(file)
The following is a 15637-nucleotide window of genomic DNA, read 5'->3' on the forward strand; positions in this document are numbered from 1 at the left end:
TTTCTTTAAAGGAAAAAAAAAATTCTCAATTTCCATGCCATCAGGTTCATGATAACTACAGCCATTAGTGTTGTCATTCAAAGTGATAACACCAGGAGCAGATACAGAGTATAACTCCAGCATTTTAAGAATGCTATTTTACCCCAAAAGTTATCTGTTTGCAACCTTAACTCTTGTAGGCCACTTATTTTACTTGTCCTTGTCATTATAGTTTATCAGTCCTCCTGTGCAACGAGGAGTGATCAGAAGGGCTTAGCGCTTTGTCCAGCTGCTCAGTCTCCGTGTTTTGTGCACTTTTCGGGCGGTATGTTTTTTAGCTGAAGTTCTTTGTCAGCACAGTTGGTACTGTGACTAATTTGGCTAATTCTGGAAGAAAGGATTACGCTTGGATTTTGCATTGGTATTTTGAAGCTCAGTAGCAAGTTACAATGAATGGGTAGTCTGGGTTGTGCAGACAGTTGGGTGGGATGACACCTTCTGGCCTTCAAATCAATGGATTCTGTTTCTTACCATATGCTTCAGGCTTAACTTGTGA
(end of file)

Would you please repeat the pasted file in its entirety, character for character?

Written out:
The following is a 15637-nucleotide window of genomic DNA, read 5'->3' on the forward strand; positions in this document are numbered from 1 at the left end:
TTTCTTTAAAGGAAAAAAAAAATTCTCAATTTCCATGCCATCAGGTTCATGATAACTACAGCCATTAGTGTTGTCATTCAAAGTGATAACACCAGGAGCAGATACAGAGTATAACTCCAGCATTTTAAGAATGCTATTTTACCCCAAAAGTTATCTGTTTGCAACCTTAACTCTTGTAGGCCACTTATTTTACTTGTCCTTGTCATTATAGTTTATCAGTCCTCCTGTGCAACGAGGAGTGATCAGAAGGGCTTAGCGCTTTGTCCAGCTGCTCAGTCTCCGTGTTTTGTGCACTTTTCGGGCGGTATGTTTTTTAGCTGAAGTTCTTTGTCAGCACAGTTGGTACTGTGACTAATTTGGCTAATTCTGGAAGAAAGGATTACGCTTGGATTTTGCATTGGTATTTTGAAGCTCAGTAGCAAGTTACAATGAATGGGTAGTCTGGGTTGTGCAGACAGTTGGGTGGGATGACACCTTCTGGCCTTCAAATCAATGGATTCTGTTTCTTACCATATGCTTCAGGCTTAACTTGTGA